What options does a court have if the student fails to show up at the hearing in a truant conduct case? Can a writ of attachment be issued to have the student picked up and taken before the truancy court?
Students are informed that they must attend a hearing in truancy court by means of a summons. See Section 65.057. The summons will have also been delivered to a parent. The summons can (but is not required to) direct the parent to bring the child to the hearing. See Section 65.057(c). A truancy court would likely want to have this type of direction in every summons going to a parent. Hopefully this provision results in most students showing up for the hearing.
But what if the child doesn’t show up for the hearing? The main thing that can be done does not involve the child directly. Rather, the main thing that can be done involves the child’s parent. Specifically, the truancy court may issue a writ of attachment against the parent (assuming the parent has been ordered to bring the child to the hearing). See Section 65.254. So the onus is really being put on the parent to make sure that the child shows up for the hearing.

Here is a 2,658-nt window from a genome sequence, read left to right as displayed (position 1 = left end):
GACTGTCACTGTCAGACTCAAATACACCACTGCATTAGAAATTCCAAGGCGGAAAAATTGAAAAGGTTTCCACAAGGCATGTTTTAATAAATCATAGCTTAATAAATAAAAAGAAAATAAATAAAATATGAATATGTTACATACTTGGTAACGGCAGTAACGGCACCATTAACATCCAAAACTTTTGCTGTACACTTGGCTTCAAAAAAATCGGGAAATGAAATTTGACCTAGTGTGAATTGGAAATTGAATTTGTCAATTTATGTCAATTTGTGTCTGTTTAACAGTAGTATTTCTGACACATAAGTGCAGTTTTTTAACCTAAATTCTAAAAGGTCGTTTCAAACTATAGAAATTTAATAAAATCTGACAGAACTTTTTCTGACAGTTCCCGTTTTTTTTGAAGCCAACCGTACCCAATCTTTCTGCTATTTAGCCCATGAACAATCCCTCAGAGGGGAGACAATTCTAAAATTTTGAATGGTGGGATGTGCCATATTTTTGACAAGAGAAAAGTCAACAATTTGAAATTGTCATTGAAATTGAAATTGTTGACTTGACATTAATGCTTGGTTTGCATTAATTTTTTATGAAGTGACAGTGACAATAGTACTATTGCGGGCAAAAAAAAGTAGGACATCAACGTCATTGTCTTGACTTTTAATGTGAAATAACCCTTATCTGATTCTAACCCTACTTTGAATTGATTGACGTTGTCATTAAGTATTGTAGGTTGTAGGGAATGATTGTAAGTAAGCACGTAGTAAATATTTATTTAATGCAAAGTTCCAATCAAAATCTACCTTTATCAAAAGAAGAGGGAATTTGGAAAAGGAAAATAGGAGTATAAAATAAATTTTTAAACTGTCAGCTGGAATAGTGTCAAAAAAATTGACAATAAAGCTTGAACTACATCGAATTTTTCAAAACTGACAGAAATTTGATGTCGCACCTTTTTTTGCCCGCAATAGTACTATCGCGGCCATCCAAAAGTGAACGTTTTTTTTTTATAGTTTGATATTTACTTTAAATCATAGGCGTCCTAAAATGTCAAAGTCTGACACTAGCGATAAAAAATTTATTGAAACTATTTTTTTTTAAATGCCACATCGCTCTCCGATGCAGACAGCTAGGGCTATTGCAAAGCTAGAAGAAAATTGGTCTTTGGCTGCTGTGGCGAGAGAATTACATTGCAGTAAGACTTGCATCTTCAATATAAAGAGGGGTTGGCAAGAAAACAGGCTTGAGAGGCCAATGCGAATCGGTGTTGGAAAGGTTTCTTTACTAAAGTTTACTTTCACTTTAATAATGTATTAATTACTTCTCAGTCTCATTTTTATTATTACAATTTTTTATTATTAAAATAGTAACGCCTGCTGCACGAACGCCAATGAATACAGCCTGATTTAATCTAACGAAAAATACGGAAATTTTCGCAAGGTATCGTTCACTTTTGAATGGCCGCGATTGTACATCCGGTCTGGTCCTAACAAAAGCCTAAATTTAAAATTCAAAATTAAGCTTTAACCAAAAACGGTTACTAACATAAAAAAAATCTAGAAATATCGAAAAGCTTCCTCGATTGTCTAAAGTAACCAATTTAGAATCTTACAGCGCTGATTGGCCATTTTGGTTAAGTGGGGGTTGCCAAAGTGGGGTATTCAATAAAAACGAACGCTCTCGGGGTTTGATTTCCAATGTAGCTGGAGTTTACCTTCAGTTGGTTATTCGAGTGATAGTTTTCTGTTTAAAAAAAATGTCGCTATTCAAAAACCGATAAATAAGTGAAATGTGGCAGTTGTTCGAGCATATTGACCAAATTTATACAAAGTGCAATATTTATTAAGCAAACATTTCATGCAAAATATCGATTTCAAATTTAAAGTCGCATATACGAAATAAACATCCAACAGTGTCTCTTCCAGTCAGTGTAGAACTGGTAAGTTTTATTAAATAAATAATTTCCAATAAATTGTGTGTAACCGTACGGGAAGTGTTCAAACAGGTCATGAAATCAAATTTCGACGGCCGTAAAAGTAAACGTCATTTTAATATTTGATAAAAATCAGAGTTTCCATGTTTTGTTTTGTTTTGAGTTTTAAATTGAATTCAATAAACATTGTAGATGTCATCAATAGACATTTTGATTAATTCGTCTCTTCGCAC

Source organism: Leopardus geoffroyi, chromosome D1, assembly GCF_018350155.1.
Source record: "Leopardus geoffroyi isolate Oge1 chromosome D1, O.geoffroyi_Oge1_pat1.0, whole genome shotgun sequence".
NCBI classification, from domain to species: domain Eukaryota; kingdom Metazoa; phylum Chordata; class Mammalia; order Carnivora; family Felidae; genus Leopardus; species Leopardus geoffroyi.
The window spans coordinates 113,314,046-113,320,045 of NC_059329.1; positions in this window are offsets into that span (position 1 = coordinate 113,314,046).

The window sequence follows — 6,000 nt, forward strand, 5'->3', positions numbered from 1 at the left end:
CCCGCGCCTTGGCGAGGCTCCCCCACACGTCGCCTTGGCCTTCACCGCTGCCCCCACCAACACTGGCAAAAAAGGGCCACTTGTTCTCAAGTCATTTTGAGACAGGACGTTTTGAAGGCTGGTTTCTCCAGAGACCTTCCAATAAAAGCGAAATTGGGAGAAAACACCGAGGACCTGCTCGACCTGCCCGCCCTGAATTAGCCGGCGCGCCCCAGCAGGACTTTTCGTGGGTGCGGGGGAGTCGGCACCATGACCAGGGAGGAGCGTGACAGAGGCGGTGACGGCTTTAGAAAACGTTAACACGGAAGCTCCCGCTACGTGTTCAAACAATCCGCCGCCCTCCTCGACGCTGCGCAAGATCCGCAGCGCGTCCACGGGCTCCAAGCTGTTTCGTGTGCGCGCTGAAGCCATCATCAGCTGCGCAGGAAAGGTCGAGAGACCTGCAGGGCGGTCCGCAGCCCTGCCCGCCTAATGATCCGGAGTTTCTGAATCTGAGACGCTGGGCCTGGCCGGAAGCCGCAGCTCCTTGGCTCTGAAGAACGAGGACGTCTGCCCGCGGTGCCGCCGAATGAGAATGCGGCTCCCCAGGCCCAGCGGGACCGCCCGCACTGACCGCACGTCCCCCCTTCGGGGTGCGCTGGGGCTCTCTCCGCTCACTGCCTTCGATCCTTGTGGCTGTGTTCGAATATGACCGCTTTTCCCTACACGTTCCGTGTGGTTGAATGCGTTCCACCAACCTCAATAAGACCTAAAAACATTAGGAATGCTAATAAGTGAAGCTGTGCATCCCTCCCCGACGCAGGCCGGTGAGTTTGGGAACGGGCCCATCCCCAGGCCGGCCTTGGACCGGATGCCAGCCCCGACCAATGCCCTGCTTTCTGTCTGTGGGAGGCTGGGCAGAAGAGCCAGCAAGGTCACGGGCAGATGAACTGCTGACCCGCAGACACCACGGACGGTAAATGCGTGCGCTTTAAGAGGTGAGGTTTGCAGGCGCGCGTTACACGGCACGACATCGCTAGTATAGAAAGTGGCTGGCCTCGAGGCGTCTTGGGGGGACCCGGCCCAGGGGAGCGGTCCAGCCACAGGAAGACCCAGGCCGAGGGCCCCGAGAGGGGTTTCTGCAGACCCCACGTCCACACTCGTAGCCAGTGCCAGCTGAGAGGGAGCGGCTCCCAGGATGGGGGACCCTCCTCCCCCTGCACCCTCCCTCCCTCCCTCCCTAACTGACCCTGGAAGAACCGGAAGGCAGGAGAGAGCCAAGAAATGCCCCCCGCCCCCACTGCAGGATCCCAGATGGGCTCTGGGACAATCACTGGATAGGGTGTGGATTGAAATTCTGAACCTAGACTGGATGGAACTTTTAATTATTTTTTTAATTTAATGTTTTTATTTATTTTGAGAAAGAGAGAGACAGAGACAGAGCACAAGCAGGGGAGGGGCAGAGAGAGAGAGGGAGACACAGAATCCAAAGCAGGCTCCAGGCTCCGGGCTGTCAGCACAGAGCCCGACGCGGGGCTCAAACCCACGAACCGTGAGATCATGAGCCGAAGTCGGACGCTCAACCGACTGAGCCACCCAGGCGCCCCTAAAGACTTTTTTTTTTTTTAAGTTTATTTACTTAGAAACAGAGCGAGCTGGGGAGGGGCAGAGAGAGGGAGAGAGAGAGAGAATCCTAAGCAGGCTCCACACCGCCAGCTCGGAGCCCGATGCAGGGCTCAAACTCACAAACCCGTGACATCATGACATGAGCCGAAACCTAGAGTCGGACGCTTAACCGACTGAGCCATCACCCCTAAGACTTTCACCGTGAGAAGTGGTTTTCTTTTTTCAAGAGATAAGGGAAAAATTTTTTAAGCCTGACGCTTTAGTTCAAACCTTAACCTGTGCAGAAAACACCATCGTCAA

The case would have to be reset and another summons would have to be issued to the child (and to the parent). The new provisions allow a constable to serve the summons on the child and others. But the new law does not envision a constable being able to arrest a child and physically bring him or her to the hearing. The law does not envision the court ever issuing a warrant to have a no-show student picked up and taken to the hearing. It’s not clear whether any conscious thought was given to this kind of an “I-refuse-to-show-up” scenario. This may be an issue that should be addressed in the next legislative session or in Supreme Court rules. (Ted Wood, Office of Court Administration)